Wednesday, August 22, 2012

Who is Sally Hadley and Why Are They Saying Those Terrible Things About Her?

On the 22nd of August 1842, Sally Hadley, under oath to John Erkson Jr, a justice of the peace for Bovina, said she was “pregnant of a child and that likely to be born a bastard and to become chargeable to [Delaware County] and that Hugh Gemel of the Town of Stamford is the father of the said child.” Hugh Gemel was arrested the next day and the case was set for August 30, held at the John Seacord hotel in Bovina (where the Lil Hilson house now stands).

The reason that anyone cared was not just an issue of morals. The main issue that made this a legal case was that a child born out of wedlock became the responsibility of the taxpayers. Efforts were made to identify the father of the child - if this could be confirmed, the father became financially responsible.

Not much is known about Sally beyond this case. She was born in 1822, the daughter of Elizabeth Hadley and a resident of Bovina. Sally claimed that she became involved with Hugh Gemel while living with his family for a five-week period in the winter of 1842. The Gemel farm was on Rose's Brook in Stamford, about four miles away from where Sally lived in Bovina. Sally was there to do house work and milk the cows. She said that Hugh “had connection with her five times." In one instance, Sally said that he came up to where she was milking the cows and asked her if she would not pick out some young fellow. She told him she did not know, where upon he took hold of her arms and she went over onto the barn floor. Sally admitted that she did not resist his advances.  In her testimony, Sally claimed that “Mr. Gemel was the only man that ever had connection with her.’

Sally's testimony was not taken at face value. When she was asked about the nature of an oath to tell the truth, it was obvious that she did not understand the concept of perjury and that she could be punished, not only in this world but "in the next world." A number of people were brought in who testified that Sally Hadley’s “reputation for truth and veracity is bad generally” and that they “would not believe her as much as a great many others under oath.” Witnesses testifying against Sally included several members of the Gemel family and some of her neighbors.

These aspersions on Sally's character little influenced the town justices of the peace.  On August 31, they issued their decision, stating "that the said Hugh Gemel is the father of the said child."  They ordered that Gemel had to pay to the county superintendents of the poor or the overseers of the poor for the town "fifty two and a half cents weekly and every week for the support of the said child..."  They also determined that "the said Sally Hadley, being in indigent circumstances" be paid six dollars for her sustenance and during her confinement and recovery.  Gemel also had to pay the costs of bringing him to answer these charges - fifteen dollars and fifty nine cents.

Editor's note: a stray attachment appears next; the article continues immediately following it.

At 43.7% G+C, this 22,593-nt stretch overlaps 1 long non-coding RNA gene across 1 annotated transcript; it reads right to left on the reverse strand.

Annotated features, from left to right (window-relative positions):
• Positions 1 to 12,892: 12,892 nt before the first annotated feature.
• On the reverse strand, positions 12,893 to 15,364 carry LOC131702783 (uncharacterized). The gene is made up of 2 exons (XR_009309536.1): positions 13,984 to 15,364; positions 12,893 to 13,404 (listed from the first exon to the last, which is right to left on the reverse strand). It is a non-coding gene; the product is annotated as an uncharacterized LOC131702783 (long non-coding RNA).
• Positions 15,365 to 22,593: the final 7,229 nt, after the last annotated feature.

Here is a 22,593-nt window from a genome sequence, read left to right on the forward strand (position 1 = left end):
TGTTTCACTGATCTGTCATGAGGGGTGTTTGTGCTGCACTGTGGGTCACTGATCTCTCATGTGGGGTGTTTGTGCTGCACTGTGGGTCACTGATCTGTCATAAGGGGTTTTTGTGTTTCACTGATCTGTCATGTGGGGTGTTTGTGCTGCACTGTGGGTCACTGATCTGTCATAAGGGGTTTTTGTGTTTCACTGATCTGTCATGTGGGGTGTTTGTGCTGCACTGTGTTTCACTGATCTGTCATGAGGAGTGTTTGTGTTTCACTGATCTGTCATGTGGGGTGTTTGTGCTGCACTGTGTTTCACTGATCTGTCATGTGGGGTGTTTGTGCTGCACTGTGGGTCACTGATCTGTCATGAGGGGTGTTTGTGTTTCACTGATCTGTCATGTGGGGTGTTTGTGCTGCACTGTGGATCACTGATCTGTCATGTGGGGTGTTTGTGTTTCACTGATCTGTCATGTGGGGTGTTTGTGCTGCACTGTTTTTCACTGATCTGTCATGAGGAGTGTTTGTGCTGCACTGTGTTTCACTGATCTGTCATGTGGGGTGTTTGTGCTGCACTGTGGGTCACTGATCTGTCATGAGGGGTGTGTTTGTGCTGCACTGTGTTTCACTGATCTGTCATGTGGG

Given the string of witnesses who came and testified against Sally, the verdict is somewhat of a surprise, but their testimony was not specific to Sally's situation at the Gemel farm.  Sally's testimony simply may have carried more weight.  It also is possible that the records are not complete and not every document related to it survived to the 21st century - there could be a missing element here.  A more cynical take on the verdict is that the overseers of the poor were trying to save the taxpayers of the town and county money.  Since the Gemel family was fairly prosperous, the overseers decided to accept Sally's story and make Gemel support the child.

Hugh Gemel continued to farm and was active in the Town of Stamford after this case, serving at different times as Highway Commissioner, Collector, Constable, and School Inspector. Hugh died in 1878 at the age of 74.  We know less about Sally's life after the decision was announced.  The 1850 census for Bovina does show Sally Hadley living with Elizabeth Hadley and a child, John Hadley, who was seven. John likely is the illegitimate child that was born to Sally.  After the 1850 census, Sally and her child disappear from the records.  We do not know what happened to her or her son, nor do we know if Gemel made the required payments.  We likely will never know, but can hope that Sally and her son got some justice and support. 

No comments:

Post a Comment